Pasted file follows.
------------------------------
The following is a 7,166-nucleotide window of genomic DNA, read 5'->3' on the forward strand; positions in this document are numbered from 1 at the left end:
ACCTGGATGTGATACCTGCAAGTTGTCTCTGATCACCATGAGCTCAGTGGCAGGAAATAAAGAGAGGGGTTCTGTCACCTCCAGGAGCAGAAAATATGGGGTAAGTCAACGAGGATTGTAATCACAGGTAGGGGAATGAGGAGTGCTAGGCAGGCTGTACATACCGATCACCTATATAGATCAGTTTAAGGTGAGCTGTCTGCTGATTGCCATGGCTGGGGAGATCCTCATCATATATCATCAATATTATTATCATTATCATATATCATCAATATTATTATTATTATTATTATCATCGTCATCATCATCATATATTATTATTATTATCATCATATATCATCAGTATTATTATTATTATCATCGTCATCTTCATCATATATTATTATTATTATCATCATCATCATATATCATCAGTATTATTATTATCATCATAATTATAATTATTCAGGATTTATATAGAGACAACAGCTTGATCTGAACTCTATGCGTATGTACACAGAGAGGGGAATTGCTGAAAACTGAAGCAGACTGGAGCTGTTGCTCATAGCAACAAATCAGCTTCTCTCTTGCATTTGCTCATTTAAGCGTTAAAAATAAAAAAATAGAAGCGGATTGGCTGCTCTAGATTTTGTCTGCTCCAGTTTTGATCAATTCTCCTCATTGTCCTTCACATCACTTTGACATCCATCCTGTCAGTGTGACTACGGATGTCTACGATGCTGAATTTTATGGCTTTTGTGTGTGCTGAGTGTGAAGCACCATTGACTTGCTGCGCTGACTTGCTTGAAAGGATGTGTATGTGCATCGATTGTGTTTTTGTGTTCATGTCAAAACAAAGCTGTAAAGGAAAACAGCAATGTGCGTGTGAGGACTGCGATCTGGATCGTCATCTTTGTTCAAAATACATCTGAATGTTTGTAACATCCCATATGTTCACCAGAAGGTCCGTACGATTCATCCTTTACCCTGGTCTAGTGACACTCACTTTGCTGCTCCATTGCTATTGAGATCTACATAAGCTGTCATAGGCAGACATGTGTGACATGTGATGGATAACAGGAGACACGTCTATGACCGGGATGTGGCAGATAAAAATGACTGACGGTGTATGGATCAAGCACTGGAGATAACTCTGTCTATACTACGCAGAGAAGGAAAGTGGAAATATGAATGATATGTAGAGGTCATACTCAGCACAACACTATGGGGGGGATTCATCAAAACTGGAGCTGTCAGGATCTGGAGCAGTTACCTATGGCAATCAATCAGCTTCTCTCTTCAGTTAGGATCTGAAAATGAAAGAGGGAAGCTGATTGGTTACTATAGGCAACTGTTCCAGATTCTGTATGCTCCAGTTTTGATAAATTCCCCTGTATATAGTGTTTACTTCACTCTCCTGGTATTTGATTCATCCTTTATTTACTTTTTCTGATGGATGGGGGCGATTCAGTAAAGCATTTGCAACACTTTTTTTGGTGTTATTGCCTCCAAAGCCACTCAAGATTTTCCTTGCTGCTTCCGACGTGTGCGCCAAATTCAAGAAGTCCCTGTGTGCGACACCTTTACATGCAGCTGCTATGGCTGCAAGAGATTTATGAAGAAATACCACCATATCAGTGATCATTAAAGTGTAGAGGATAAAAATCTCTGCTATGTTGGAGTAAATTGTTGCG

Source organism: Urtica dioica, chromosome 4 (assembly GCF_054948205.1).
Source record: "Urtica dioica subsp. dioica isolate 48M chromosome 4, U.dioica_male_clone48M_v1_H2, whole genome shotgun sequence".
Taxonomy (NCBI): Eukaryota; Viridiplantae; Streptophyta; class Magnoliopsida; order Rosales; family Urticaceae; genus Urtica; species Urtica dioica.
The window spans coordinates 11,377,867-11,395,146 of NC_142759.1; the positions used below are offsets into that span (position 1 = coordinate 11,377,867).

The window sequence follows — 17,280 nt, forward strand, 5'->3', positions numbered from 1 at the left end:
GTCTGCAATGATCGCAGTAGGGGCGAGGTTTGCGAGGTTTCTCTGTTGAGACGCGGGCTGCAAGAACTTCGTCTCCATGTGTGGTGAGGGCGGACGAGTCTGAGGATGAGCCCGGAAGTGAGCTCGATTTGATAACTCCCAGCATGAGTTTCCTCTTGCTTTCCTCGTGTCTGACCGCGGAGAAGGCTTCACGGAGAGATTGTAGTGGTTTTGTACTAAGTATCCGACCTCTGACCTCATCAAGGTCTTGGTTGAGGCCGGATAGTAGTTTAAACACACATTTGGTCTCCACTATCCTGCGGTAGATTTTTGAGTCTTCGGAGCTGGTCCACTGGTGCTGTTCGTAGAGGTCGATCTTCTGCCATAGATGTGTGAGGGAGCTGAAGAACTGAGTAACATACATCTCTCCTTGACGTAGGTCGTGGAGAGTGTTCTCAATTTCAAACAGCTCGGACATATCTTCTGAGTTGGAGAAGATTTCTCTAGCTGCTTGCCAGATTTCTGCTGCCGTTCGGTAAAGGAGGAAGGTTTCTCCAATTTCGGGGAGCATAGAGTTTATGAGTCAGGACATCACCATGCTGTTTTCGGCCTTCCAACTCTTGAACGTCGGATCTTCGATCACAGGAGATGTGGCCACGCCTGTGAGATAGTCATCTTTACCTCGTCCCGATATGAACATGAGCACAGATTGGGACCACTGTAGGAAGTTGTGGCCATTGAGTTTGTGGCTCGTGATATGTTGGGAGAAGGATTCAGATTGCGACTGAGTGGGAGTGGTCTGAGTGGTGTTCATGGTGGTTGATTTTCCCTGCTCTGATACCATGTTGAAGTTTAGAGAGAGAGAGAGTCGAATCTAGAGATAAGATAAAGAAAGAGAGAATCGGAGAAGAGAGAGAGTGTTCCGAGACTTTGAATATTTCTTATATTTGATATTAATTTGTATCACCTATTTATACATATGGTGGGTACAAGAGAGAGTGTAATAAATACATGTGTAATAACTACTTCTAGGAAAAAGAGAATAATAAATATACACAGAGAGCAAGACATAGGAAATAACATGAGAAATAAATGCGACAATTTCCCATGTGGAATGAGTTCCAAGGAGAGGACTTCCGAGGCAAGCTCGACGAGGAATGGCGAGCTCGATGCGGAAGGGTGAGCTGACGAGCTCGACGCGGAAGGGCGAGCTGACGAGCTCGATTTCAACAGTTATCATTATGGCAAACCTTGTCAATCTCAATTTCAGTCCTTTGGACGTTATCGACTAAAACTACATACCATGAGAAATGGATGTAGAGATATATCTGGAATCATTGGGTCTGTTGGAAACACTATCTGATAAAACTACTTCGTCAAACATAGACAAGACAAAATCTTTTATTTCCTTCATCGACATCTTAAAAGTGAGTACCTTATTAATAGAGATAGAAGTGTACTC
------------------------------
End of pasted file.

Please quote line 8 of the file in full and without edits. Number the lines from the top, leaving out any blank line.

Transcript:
GTCTGCAATGATCGCAGTAGGGGCGAGGTTTGCGAGGTTTCTCTGTTGAGACGCGGGCTGCAAGAACTTCGTCTCCATGTGTGGTGAGGGCGGACGAGTCTGAGGATGAGCCCGGAAGTGAGCTCGATTTGATAACTCCCAGCATGAGTTTCCTCTTGCTTTCCTCGTGTCTGACCGCGGAGAAGGCTTCACGGAGAGATTGTAGTGGTTTTGTACTAAGTATCCGACCTCTGACCTCATCAAGGTCTTGGTTGAGGCCGGATAGTAGTTTAAACACACATTTGGTCTCCACTATCCTGCGGTAGATTTTTGAGTCTTCGGAGCTGGTCCACTGGTGCTGTTCGTAGAGGTCGATCTTCTGCCATAGATGTGTGAGGGAGCTGAAGAACTGAGTAACATACATCTCTCCTTGACGTAGGTCGTGGAGAGTGTTCTCAATTTCAAACAGCTCGGACATATCTTCTGAGTTGGAGAAGATTTCTCTAGCTGCTTGCCAGATTTCTGCTGCCGTTCGGTAAAGGAGGAAGGTTTCTCCAATTTCGGGGAGCATAGAGTTTATGAGTCAGGACATCACCATGCTGTTTTCGGCCTTCCAACTCTTGAACGTCGGATCTTCGATCACAGGAGATGTGGCCACGCCTGTGAGATAGTCATCTTTACCTCGTCCCGATATGAACATGAGCACAGATTGGGACCACTGTAGGAAGTTGTGGCCATTGAGTTTGTGGCTCGTGATATGTTGGGAGAAGGATTCAGATTGCGACTGAGTGGGAGTGGTCTGAGTGGTGTTCATGGTGGTTGATTTTCCCTGCTCTGATACCATGTTGAAGTTTAGAGAGAGAGAGAGTCGAATCTAGAGATAAGATAAAGAAAGAGAGAATCGGAGAAGAGAGAGAGTGTTCCGAGACTTTGAATATTTCTTATATTTGATATTAATTTGTATCACCTATTTATACATATGGTGGGTACAAGAGAGAGTGTAATAAATACATGTGTAATAACTACTTCTAGGAAAAAGAGAATAATAAATATACACAGAGAGCAAGACATAGGAAATAACATGAGAAATAAATGCGACAATTTCCCATGTGGAATGAGTTCCAAGGAGAGGACTTCCGAGGCAAGCTCGACGAGGAATGGCGAGCTCGATGCGGAAGGGTGAGCTGACGAGCTCGACGCGGAAGGGCGAGCTGACGAGCTCGATTTCAACAGTTATCATTATGGCAAACCTTGTCAATCTCAATTTCAGTCCTTTGGACGTTATCGACTAAAACTACATACCATGAGAAATGGATGTAGAGATATATCTGGAATCATTGGGTCTGTTGGAAACACTATCTGATAAAACTACTTCGTCAAACATAGACAAGACAAAATCTTTTATTTCCTTCATCGACATCTTAAAAGTGAGTACCTTATTAATAGAGATAGAAGTGTACTC